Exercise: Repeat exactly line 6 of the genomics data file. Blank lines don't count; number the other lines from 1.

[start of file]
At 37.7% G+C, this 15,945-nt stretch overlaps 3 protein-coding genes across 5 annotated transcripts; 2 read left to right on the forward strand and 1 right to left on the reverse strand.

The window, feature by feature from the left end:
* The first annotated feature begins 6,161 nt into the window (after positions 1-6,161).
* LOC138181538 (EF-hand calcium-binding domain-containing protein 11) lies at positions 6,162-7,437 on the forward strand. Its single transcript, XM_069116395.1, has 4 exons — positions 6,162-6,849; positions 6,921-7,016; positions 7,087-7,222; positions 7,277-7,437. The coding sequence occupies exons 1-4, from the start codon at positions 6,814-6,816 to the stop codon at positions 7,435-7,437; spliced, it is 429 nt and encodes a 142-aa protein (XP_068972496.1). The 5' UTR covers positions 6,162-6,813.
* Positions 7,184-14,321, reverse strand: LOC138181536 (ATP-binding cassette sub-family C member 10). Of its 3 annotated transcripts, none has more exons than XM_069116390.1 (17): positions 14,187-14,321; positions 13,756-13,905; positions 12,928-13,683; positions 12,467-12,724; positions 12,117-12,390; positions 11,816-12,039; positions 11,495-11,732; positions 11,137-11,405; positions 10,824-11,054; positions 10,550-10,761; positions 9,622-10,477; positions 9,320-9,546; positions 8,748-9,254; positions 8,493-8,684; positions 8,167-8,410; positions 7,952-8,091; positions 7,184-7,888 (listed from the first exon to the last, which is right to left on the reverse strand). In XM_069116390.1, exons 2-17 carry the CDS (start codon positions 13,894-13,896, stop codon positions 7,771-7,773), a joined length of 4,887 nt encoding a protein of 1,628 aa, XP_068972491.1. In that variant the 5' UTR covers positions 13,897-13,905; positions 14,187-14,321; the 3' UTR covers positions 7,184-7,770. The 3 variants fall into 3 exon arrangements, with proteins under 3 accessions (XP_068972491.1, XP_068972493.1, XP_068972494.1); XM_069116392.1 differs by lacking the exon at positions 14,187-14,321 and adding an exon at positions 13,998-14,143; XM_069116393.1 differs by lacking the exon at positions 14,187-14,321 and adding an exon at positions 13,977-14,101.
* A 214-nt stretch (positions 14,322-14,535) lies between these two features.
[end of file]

* A 214-nt stretch (positions 14,322-14,535) lies between these two features.